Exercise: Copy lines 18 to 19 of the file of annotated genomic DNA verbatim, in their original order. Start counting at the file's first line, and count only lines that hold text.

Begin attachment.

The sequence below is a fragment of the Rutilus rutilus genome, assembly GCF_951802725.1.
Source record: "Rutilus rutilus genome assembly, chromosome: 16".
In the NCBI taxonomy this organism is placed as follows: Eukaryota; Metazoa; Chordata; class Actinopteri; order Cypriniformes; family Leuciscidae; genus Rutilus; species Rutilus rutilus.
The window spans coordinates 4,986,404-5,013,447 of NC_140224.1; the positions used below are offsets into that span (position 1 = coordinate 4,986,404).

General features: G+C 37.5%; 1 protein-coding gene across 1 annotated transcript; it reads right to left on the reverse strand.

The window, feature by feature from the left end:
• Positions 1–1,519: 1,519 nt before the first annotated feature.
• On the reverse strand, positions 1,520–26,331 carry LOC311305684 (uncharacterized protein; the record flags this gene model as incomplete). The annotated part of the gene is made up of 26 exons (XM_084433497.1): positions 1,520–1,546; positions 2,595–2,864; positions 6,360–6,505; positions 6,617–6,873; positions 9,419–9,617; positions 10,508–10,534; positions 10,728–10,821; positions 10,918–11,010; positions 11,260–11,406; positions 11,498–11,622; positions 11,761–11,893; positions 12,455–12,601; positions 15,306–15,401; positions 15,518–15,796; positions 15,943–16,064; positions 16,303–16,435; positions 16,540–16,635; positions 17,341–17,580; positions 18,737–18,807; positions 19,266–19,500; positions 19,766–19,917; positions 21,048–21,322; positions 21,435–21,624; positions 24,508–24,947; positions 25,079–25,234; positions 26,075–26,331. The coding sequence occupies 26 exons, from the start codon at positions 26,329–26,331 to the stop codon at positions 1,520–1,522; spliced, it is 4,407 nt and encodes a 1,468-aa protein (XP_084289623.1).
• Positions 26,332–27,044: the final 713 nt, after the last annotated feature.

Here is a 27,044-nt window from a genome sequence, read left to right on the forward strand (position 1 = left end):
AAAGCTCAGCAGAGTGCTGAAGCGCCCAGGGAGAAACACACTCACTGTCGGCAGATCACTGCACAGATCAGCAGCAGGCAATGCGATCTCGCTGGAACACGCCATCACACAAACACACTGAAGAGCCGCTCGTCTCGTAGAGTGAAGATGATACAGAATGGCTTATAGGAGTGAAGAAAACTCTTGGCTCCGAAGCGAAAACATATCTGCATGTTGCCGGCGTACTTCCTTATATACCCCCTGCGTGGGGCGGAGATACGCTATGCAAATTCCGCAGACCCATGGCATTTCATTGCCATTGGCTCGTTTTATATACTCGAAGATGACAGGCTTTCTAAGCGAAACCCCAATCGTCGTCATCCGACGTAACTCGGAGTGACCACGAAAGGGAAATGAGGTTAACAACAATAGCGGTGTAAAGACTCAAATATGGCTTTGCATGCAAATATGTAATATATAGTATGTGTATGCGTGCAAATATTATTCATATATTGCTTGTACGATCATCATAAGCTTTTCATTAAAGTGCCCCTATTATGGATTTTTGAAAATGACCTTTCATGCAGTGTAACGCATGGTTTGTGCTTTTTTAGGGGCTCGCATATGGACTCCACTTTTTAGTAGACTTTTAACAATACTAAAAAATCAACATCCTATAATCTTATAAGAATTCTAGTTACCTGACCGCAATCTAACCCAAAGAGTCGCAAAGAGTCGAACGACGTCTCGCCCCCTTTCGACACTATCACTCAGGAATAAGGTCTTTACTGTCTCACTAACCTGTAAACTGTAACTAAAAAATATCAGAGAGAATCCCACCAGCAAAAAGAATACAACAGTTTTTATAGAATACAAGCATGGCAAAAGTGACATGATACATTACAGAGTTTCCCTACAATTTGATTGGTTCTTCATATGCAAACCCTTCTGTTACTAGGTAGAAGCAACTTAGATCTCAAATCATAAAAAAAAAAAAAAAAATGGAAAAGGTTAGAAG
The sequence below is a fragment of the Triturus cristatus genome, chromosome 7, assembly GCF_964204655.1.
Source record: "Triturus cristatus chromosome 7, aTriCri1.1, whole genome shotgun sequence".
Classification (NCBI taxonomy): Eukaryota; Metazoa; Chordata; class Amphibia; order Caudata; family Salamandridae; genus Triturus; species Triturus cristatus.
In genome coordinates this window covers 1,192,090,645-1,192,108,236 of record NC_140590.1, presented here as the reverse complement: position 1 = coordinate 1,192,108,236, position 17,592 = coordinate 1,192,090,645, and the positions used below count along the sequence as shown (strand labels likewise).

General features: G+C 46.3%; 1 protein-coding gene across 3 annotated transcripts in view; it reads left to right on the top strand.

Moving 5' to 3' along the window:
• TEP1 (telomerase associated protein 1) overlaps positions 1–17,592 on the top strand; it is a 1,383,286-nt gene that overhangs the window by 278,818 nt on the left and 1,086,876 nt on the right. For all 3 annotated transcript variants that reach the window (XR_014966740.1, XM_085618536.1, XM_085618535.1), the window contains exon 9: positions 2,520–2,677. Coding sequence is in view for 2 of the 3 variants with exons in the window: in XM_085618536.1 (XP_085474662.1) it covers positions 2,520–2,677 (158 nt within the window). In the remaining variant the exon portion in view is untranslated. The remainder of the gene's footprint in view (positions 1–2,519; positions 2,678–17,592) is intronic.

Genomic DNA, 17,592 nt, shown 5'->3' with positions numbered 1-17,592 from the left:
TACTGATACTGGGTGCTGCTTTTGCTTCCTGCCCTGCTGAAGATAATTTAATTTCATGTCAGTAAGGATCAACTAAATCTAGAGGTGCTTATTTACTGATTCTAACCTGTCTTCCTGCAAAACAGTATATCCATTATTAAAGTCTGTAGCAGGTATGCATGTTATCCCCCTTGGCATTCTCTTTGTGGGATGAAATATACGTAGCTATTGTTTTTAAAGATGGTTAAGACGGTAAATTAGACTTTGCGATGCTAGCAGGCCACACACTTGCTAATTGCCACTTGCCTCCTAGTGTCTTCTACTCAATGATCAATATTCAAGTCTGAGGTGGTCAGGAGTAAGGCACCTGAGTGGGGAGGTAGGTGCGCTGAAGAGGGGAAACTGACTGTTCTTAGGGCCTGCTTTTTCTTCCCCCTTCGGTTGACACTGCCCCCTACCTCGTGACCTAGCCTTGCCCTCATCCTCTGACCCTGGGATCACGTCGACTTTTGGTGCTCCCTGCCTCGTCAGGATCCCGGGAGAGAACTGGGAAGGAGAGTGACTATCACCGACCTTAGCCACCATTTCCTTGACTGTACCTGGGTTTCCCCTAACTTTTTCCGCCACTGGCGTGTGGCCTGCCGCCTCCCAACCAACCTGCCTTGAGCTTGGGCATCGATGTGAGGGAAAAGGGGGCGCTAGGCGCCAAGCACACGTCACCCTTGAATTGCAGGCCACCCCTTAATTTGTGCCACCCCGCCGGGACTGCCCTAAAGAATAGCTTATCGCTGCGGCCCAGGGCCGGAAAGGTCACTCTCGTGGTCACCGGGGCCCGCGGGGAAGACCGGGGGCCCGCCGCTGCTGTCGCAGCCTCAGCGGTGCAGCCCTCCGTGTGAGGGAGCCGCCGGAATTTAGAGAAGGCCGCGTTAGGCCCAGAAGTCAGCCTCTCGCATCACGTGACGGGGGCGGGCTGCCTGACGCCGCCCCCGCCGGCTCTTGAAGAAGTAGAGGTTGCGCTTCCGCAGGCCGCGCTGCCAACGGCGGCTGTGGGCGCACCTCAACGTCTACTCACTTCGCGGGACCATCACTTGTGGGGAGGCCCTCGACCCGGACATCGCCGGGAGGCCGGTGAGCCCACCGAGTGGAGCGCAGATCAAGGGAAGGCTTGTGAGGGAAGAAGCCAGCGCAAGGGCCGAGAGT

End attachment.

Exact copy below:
• TEP1 (telomerase associated protein 1) overlaps positions 1–17,592 on the top strand; it is a 1,383,286-nt gene that overhangs the window by 278,818 nt on the left and 1,086,876 nt on the right. For all 3 annotated transcript variants that reach the window (XR_014966740.1, XM_085618536.1, XM_085618535.1), the window contains exon 9: positions 2,520–2,677. Coding sequence is in view for 2 of the 3 variants with exons in the window: in XM_085618536.1 (XP_085474662.1) it covers positions 2,520–2,677 (158 nt within the window). In the remaining variant the exon portion in view is untranslated. The remainder of the gene's footprint in view (positions 1–2,519; positions 2,678–17,592) is intronic.

Genomic DNA, 17,592 nt, shown 5'->3' with positions numbered 1-17,592 from the left: